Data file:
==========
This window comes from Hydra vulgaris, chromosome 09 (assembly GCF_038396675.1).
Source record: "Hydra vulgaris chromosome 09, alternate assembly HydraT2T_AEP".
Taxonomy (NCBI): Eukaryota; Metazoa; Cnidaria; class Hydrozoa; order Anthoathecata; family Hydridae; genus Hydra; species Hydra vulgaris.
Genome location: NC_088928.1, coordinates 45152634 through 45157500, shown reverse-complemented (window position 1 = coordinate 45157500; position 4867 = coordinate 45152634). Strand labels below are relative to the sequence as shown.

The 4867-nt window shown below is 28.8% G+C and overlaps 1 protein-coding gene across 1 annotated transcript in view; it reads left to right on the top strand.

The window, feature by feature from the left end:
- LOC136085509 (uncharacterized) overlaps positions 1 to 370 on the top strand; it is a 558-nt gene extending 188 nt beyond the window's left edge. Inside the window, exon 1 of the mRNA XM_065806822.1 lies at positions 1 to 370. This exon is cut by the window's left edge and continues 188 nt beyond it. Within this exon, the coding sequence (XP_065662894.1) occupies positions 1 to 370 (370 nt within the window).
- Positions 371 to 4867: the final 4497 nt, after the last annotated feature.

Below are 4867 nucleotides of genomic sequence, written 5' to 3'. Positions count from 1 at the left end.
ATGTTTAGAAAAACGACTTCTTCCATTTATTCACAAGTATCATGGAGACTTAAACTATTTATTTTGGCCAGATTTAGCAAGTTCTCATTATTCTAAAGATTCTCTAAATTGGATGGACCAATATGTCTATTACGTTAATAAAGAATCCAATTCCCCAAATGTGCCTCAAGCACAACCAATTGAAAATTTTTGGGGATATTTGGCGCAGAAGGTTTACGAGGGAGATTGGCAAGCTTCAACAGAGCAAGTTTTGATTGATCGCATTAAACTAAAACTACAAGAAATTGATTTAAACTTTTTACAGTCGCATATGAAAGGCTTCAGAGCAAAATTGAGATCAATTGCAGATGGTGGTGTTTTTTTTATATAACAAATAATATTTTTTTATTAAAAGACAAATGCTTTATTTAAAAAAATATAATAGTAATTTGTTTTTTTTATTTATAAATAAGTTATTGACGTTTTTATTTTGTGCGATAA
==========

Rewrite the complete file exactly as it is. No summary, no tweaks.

This window comes from Hydra vulgaris, chromosome 09 (assembly GCF_038396675.1).
Source record: "Hydra vulgaris chromosome 09, alternate assembly HydraT2T_AEP".
Taxonomy (NCBI): Eukaryota; Metazoa; Cnidaria; class Hydrozoa; order Anthoathecata; family Hydridae; genus Hydra; species Hydra vulgaris.
Genome location: NC_088928.1, coordinates 45152634 through 45157500, shown reverse-complemented (window position 1 = coordinate 45157500; position 4867 = coordinate 45152634). Strand labels below are relative to the sequence as shown.

The 4867-nt window shown below is 28.8% G+C and overlaps 1 protein-coding gene across 1 annotated transcript in view; it reads left to right on the top strand.

The window, feature by feature from the left end:
- LOC136085509 (uncharacterized) overlaps positions 1 to 370 on the top strand; it is a 558-nt gene extending 188 nt beyond the window's left edge. Inside the window, exon 1 of the mRNA XM_065806822.1 lies at positions 1 to 370. This exon is cut by the window's left edge and continues 188 nt beyond it. Within this exon, the coding sequence (XP_065662894.1) occupies positions 1 to 370 (370 nt within the window).
- Positions 371 to 4867: the final 4497 nt, after the last annotated feature.

Below are 4867 nucleotides of genomic sequence, written 5' to 3'. Positions count from 1 at the left end.
ATGTTTAGAAAAACGACTTCTTCCATTTATTCACAAGTATCATGGAGACTTAAACTATTTATTTTGGCCAGATTTAGCAAGTTCTCATTATTCTAAAGATTCTCTAAATTGGATGGACCAATATGTCTATTACGTTAATAAAGAATCCAATTCCCCAAATGTGCCTCAAGCACAACCAATTGAAAATTTTTGGGGATATTTGGCGCAGAAGGTTTACGAGGGAGATTGGCAAGCTTCAACAGAGCAAGTTTTGATTGATCGCATTAAACTAAAACTACAAGAAATTGATTTAAACTTTTTACAGTCGCATATGAAAGGCTTCAGAGCAAAATTGAGATCAATTGCAGATGGTGGTGTTTTTTTTATATAACAAATAATATTTTTTTATTAAAAGACAAATGCTTTATTTAAAAAAATATAATAGTAATTTGTTTTTTTTATTTATAAATAAGTTATTGACGTTTTTATTTTGTGCGATAA